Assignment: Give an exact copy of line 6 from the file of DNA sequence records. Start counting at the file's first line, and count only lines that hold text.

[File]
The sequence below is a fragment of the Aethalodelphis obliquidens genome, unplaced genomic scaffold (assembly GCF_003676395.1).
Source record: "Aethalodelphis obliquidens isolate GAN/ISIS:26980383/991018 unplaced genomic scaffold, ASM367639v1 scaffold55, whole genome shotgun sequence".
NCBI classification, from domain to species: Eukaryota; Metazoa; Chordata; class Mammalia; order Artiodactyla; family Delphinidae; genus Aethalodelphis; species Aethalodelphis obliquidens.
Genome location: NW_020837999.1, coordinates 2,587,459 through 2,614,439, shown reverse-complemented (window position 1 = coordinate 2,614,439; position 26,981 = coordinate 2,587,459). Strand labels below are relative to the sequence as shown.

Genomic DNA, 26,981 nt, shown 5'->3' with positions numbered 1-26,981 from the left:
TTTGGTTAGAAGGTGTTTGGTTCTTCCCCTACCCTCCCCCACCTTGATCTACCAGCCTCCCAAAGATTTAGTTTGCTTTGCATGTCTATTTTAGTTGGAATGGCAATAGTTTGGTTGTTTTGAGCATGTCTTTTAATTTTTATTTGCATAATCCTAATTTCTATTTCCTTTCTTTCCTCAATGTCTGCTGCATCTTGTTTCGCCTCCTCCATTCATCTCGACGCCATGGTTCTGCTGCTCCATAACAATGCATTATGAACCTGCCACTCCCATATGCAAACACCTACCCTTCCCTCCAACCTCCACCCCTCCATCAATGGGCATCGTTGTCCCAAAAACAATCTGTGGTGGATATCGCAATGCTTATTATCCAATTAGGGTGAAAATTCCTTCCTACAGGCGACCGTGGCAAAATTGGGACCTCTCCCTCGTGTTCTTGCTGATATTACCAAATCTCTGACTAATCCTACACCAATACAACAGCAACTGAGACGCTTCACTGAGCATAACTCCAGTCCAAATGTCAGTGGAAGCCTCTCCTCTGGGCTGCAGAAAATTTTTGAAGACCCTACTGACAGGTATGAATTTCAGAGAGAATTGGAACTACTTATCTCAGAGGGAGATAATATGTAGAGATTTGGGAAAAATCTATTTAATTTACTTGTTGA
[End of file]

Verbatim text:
TTTGGTTAGAAGGTGTTTGGTTCTTCCCCTACCCTCCCCCACCTTGATCTACCAGCCTCCCAAAGATTTAGTTTGCTTTGCATGTCTATTTTAGTTGGAATGGCAATAGTTTGGTTGTTTTGAGCATGTCTTTTAATTTTTATTTGCATAATCCTAATTTCTATTTCCTTTCTTTCCTCAATGTCTGCTGCATCTTGTTTCGCCTCCTCCATTCATCTCGACGCCATGGTTCTGCTGCTCCATAACAATGCATTATGAACCTGCCACTCCCATATGCAAACACCTACCCTTCCCTCCAACCTCCACCCCTCCATCAATGGGCATCGTTGTCCCAAAAACAATCTGTGGTGGATATCGCAATGCTTATTATCCAATTAGGGTGAAAATTCCTTCCTACAGGCGACCGTGGCAAAATTGGGACCTCTCCCTCGTGTTCTTGCTGATATTACCAAATCTCTGACTAATCCTACACCAATACAACAGCAACTGAGACGCTTCACTGAGCATAACTCCAGTCCAAATGTCAGTGGAAGCCTCTCCTCTGGGCTGCAGAAAATTTTTGAAGACCCTACTGACAGGTATGAATTTCAGAGAGAATTGGAACTACTTATCTCAGAGGGAGATAATATGTAGAGATTTGGGAAAAATCTATTTAATTTACTTGTTGA